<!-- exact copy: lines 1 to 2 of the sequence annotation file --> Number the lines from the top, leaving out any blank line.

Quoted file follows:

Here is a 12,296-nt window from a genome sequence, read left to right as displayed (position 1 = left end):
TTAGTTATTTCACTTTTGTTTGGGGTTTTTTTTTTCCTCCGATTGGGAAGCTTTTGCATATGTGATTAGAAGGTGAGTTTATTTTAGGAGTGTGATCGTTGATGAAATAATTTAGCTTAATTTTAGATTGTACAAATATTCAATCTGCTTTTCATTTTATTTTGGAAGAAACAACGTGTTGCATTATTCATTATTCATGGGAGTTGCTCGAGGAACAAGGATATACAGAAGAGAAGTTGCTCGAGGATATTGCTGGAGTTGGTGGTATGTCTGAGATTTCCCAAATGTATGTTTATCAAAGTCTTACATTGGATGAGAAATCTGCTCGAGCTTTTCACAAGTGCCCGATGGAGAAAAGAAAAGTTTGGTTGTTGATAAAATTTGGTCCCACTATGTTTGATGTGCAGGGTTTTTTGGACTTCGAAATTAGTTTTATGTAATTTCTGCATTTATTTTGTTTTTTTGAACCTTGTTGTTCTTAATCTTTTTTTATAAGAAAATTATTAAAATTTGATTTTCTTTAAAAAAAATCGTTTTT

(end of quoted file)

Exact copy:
Here is a 12,296-nt window from a genome sequence, read left to right as displayed (position 1 = left end):
TTAGTTATTTCACTTTTGTTTGGGGTTTTTTTTTTCCTCCGATTGGGAAGCTTTTGCATATGTGATTAGAAGGTGAGTTTATTTTAGGAGTGTGATCGTTGATGAAATAATTTAGCTTAATTTTAGATTGTACAAATATTCAATCTGCTTTTCATTTTATTTTGGAAGAAACAACGTGTTGCATTATTCATTATTCATGGGAGTTGCTCGAGGAACAAGGATATACAGAAGAGAAGTTGCTCGAGGATATTGCTGGAGTTGGTGGTATGTCTGAGATTTCCCAAATGTATGTTTATCAAAGTCTTACATTGGATGAGAAATCTGCTCGAGCTTTTCACAAGTGCCCGATGGAGAAAAGAAAAGTTTGGTTGTTGATAAAATTTGGTCCCACTATGTTTGATGTGCAGGGTTTTTTGGACTTCGAAATTAGTTTTATGTAATTTCTGCATTTATTTTGTTTTTTTGAACCTTGTTGTTCTTAATCTTTTTTTATAAGAAAATTATTAAAATTTGATTTTCTTTAAAAAAAATCGTTTTT